The Great Recession, a massive economic downturn from 2007 to 2009, had a major impact on our economy and the lives of many Americans. Almost nine million people lost their jobs and their livelihoods. But the damage didn’t end there. During and after the recession, the U.S. job market saw a major shift. Because so many people with four-year college degrees were looking for work, some companies started requiring degrees for jobs that previously had not required them. Companies believed this practice could be a cost-efficient way to “upgrade” their talent. But they were wrong—not only did this trend hurt many well-qualified, industrious people looking for work, it also hurt the companies.
“Degree Inflation” Disproportionately Affects Frontline Workers
Dismissed by Degrees, an eye-opening study by Harvard Business School in partnership with Accenture and Grads for Life, brought attention to the practice of requiring degrees for jobs where they are not necessary, terming it “degree inflation.” The report’s authors highlighted the role of production supervisor to illustrate their point. Following the Great Recession, they found that sixty-seven percent of production supervisor job postings called for a bachelor’s degree, even though only sixteen percent of actual production supervisors at the time had one. That’s a big gap, and a very costly one for both companies and frontline workers.
Not only have companies found it harder to find talent, given that only one-third of the adult population holds a bachelor’s degree, but they are also paying significantly more for college graduates without any real increase in productivity. The majority of Americans seeking frontline employment carry an associate’s degree, have some college or have a high school diploma; these individuals are now locked out of good-paying jobs that could sustain a decent standard of living, and potentially lead to fulfilling careers. This, despite the fact that the jobs, themselves, haven’t changed, and the job-seekers are just as qualified to do them as they’ve always been. In fact, in our own research, frontline workers have told us that not being able to apply to jobs they know they can do, simply because they don’t have a bachelor’s degree, is one of the most frustrating aspects of their job search.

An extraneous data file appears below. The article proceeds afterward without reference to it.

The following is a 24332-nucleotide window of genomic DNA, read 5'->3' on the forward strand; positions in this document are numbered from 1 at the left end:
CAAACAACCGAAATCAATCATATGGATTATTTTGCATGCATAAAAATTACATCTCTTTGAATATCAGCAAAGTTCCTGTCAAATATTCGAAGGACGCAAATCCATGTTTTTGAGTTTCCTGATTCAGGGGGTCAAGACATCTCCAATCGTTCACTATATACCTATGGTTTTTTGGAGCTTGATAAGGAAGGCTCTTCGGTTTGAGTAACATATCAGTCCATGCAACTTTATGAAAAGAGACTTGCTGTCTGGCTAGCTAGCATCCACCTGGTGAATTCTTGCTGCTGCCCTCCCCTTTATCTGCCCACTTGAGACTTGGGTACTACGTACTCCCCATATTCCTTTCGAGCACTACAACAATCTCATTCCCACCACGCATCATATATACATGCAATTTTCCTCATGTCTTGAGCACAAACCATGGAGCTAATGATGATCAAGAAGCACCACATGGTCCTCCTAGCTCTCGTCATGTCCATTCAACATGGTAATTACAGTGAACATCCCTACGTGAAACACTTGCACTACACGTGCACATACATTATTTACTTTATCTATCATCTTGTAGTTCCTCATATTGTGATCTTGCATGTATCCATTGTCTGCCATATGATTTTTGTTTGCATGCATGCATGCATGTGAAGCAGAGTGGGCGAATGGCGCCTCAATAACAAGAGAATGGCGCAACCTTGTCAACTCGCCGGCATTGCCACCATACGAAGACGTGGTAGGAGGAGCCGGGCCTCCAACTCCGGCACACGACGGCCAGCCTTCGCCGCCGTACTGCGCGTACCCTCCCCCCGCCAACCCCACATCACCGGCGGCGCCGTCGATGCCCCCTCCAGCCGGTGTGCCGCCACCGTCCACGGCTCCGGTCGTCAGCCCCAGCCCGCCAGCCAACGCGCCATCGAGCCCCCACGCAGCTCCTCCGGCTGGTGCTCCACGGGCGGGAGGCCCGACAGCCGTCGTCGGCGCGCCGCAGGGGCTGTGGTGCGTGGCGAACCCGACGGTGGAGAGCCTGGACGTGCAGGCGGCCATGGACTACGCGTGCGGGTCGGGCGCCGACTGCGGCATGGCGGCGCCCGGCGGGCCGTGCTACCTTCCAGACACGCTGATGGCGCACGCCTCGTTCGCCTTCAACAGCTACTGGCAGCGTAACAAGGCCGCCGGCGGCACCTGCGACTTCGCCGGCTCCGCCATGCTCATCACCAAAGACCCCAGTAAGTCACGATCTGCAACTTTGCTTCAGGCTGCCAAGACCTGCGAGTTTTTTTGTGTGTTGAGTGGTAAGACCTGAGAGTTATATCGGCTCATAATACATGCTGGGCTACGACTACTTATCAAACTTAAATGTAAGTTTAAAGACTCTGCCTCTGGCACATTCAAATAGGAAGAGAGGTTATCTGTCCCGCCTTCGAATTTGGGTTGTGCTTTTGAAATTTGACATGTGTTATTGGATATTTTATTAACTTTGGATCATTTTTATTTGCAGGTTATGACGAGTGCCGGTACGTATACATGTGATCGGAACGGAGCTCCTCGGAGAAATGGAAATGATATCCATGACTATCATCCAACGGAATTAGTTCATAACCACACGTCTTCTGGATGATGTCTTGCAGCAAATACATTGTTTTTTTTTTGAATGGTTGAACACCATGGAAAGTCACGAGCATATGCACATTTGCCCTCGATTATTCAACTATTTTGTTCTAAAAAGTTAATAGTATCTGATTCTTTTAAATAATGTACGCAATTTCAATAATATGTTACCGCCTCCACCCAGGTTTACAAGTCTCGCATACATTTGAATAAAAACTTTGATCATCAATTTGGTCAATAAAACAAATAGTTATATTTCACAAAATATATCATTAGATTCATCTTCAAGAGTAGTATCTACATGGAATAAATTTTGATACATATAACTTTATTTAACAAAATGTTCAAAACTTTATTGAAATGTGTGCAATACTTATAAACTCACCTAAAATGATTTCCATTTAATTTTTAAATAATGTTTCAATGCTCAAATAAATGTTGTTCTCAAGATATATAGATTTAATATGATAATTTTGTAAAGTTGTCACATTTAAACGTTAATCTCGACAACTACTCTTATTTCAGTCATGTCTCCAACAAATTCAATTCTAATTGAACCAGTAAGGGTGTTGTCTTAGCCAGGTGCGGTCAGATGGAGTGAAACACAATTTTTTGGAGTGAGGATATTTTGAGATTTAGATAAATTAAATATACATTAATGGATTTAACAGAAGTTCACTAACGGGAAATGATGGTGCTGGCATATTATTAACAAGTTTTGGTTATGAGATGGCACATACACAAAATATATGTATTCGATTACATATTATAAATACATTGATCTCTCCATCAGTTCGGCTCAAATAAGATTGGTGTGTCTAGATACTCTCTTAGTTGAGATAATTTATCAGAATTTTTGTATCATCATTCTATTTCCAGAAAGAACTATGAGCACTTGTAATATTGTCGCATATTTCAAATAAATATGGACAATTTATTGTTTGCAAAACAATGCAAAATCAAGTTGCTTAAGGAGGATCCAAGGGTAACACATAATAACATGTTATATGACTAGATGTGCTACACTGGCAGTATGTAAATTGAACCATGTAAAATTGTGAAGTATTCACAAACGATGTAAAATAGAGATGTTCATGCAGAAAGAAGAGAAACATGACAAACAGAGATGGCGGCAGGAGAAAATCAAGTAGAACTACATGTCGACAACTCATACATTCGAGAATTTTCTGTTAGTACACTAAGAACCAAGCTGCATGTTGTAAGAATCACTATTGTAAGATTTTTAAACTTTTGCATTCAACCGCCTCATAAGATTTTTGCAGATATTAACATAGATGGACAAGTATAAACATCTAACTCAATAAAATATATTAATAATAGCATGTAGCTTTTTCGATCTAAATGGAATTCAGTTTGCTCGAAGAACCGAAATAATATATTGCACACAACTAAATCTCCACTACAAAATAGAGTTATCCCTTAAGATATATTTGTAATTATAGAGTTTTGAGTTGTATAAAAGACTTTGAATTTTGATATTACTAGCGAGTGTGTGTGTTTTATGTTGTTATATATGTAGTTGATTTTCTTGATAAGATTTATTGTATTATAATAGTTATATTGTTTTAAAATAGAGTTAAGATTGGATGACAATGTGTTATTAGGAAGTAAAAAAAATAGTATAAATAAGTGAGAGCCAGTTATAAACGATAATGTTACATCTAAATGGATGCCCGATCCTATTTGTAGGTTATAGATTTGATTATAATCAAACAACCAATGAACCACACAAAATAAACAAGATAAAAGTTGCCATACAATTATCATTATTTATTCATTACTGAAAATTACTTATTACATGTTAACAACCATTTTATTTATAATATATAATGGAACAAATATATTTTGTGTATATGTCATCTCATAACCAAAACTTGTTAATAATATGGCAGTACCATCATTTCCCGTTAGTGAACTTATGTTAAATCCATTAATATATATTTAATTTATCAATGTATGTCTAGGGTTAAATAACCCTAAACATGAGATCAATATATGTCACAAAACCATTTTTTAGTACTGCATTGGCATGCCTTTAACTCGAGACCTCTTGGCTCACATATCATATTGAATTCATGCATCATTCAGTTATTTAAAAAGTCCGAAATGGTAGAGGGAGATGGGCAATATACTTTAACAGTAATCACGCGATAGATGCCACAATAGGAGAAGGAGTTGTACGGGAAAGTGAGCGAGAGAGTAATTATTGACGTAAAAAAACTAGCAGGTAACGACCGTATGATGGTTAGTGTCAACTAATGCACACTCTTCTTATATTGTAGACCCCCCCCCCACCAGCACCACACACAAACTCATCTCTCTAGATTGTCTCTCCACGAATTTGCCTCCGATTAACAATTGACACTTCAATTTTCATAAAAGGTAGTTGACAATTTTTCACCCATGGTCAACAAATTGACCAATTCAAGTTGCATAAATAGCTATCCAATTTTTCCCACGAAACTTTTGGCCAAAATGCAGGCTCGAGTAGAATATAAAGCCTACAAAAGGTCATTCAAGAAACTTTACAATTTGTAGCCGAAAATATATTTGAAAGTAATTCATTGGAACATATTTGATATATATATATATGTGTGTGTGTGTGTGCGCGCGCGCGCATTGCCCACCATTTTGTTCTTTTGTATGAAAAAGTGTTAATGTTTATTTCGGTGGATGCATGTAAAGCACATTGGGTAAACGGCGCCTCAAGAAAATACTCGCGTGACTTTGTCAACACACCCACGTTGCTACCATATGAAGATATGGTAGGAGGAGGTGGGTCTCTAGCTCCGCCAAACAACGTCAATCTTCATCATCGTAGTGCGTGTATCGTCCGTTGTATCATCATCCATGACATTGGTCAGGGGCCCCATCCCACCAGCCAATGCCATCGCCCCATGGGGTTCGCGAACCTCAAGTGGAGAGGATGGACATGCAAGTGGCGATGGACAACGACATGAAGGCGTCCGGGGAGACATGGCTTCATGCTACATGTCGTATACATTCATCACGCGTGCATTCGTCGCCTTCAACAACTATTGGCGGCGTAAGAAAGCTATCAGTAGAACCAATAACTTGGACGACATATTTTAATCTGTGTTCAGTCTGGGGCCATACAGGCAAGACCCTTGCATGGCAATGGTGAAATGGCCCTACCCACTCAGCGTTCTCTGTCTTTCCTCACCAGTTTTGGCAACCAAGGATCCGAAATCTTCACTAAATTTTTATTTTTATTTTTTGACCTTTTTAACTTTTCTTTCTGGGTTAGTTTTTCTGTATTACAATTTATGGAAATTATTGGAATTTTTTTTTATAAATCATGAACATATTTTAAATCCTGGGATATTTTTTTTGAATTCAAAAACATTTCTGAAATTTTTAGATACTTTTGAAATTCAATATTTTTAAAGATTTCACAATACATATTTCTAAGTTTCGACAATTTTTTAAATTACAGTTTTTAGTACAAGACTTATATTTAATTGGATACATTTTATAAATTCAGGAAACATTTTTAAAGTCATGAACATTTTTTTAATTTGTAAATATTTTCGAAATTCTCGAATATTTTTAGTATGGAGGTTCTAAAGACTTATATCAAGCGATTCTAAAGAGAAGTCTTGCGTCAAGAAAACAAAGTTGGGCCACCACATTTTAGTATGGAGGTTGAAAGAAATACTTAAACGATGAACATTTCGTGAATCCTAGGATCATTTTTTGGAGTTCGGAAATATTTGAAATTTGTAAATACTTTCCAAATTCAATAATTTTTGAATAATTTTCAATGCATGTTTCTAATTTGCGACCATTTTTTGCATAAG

Here We Go Again—But this Time Companies Should Respond Differently
Just over a decade later, we find ourselves in the midst of another major economic downturn. The COVID-19 pandemic has wreaked havoc on our economy, with the number of individuals claiming unemployment insurance reaching just over thirty-one million (non seasonally adjusted for the week ending July 18). However, we believe that better days lie ahead. We will overcome this pandemic and get our economy back on track and growing again. It’s our opportunity for a do-over: as we come out of this recession, companies can and must respond differently. Here are the top three things companies should do now in anticipation of the hiring to come:
- Critically Review Job Requirements. By reviewing job requirements, companies can identify those jobs that actually do, or do not, require college degrees. And, in doing so, they will necessarily regain access to a larger talent pool.
- Be More Deliberate in Hiring Practices. Instead of using degrees or educational attainment as a proxy for competency, identify and seek out the relevant experience and hard and soft skills required for the job.
- Leverage Talent Management Strategies. Return to the fundamentals, using training experiences and development opportunities to groom employees. This will result in not only a stronger workforce, but a more invested and committed one, as well.
Workers and Companies Will Benefit
While benefits to frontline workers may seem obvious (e.g., access to additional opportunities for growth and advancement), companies also benefit from taking steps to undo degree inflation. First, they will spend less to get talent that can perform just as well as degreed candidates. Second, their ability to fill roles more quickly will drastically improve, as the size of their talent pool increases virtually overnight. Third, addressing degree inflation will improve engagement among their existing frontline workforce, as new career paths, previously unavailable, become possible. All of these result in lower overall costs to the company and improved output long-term: it’s a win for everyone.